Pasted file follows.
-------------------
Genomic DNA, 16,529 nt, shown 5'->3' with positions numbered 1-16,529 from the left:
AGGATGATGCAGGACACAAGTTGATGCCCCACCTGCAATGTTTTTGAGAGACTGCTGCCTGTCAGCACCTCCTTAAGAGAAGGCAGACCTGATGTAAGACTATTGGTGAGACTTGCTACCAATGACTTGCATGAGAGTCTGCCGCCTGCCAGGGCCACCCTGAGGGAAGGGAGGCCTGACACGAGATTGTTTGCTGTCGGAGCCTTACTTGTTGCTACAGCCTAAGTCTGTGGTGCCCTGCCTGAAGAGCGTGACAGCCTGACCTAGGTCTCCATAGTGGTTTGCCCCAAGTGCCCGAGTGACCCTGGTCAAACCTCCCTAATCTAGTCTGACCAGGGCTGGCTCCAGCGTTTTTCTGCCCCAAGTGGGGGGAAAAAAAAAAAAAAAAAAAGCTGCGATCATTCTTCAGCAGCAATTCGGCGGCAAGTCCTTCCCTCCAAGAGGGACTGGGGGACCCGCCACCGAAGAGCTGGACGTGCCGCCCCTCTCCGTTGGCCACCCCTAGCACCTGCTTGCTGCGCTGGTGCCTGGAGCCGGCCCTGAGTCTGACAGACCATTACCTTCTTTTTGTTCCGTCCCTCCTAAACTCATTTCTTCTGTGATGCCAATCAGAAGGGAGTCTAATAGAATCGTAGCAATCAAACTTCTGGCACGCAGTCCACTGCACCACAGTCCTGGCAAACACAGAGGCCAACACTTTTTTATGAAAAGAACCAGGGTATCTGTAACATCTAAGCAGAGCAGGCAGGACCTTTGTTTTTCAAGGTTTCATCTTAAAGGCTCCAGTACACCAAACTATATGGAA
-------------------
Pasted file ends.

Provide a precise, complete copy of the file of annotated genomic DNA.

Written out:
Genomic DNA, 16,529 nt, shown 5'->3' with positions numbered 1-16,529 from the left:
AGGATGATGCAGGACACAAGTTGATGCCCCACCTGCAATGTTTTTGAGAGACTGCTGCCTGTCAGCACCTCCTTAAGAGAAGGCAGACCTGATGTAAGACTATTGGTGAGACTTGCTACCAATGACTTGCATGAGAGTCTGCCGCCTGCCAGGGCCACCCTGAGGGAAGGGAGGCCTGACACGAGATTGTTTGCTGTCGGAGCCTTACTTGTTGCTACAGCCTAAGTCTGTGGTGCCCTGCCTGAAGAGCGTGACAGCCTGACCTAGGTCTCCATAGTGGTTTGCCCCAAGTGCCCGAGTGACCCTGGTCAAACCTCCCTAATCTAGTCTGACCAGGGCTGGCTCCAGCGTTTTTCTGCCCCAAGTGGGGGGAAAAAAAAAAAAAAAAAAAGCTGCGATCATTCTTCAGCAGCAATTCGGCGGCAAGTCCTTCCCTCCAAGAGGGACTGGGGGACCCGCCACCGAAGAGCTGGACGTGCCGCCCCTCTCCGTTGGCCACCCCTAGCACCTGCTTGCTGCGCTGGTGCCTGGAGCCGGCCCTGAGTCTGACAGACCATTACCTTCTTTTTGTTCCGTCCCTCCTAAACTCATTTCTTCTGTGATGCCAATCAGAAGGGAGTCTAATAGAATCGTAGCAATCAAACTTCTGGCACGCAGTCCACTGCACCACAGTCCTGGCAAACACAGAGGCCAACACTTTTTTATGAAAAGAACCAGGGTATCTGTAACATCTAAGCAGAGCAGGCAGGACCTTTGTTTTTCAAGGTTTCATCTTAAAGGCTCCAGTACACCAAACTATATGGAA